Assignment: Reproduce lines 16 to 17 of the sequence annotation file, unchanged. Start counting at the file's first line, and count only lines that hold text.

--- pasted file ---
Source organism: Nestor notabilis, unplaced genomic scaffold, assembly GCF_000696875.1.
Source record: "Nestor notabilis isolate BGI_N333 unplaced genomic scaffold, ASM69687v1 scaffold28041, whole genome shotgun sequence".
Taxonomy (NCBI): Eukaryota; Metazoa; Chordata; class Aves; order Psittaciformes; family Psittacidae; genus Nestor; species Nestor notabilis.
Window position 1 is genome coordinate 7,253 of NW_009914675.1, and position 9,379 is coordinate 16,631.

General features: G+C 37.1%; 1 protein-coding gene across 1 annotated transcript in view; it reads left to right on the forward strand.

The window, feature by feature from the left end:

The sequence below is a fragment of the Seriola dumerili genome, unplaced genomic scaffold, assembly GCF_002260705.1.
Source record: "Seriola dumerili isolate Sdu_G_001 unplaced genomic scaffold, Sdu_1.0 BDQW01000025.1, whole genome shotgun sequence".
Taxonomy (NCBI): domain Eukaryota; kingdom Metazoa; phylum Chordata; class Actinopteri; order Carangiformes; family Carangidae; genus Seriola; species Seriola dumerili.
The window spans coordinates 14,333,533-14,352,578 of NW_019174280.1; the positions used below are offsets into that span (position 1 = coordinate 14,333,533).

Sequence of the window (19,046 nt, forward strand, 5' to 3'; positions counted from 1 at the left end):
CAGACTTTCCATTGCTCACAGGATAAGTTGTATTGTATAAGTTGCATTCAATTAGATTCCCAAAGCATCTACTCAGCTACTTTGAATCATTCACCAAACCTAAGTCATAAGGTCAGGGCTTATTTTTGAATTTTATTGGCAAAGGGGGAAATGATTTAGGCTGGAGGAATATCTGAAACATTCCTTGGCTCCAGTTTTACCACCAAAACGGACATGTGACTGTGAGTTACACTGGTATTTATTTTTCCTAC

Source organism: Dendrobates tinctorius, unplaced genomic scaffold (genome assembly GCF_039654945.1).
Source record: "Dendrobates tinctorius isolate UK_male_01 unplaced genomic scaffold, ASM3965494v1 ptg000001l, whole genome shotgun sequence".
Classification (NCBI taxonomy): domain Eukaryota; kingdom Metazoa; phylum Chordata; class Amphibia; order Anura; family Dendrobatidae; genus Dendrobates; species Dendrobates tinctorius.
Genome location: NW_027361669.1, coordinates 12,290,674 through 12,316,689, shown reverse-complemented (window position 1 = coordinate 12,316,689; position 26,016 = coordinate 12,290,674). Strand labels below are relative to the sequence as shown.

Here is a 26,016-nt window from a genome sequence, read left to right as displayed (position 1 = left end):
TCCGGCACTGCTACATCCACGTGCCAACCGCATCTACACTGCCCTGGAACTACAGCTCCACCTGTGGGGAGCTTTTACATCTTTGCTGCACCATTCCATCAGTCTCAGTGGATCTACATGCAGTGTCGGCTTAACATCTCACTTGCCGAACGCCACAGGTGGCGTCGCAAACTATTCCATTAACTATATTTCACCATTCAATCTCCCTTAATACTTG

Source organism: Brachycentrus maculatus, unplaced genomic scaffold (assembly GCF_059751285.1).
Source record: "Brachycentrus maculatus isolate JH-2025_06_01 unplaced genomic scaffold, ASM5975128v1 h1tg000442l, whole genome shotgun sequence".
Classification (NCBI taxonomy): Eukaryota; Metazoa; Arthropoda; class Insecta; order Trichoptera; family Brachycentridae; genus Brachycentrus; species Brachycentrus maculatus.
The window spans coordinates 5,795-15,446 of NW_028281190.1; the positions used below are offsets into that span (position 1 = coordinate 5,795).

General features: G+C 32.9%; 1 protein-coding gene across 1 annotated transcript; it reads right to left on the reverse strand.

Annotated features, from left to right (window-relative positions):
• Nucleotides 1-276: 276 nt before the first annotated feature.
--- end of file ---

Genome location: NW_027361669.1, coordinates 12,290,674 through 12,316,689, shown reverse-complemented (window position 1 = coordinate 12,316,689; position 26,016 = coordinate 12,290,674). Strand labels below are relative to the sequence as shown.

Here is a 26,016-nt window from a genome sequence, read left to right as displayed (position 1 = left end):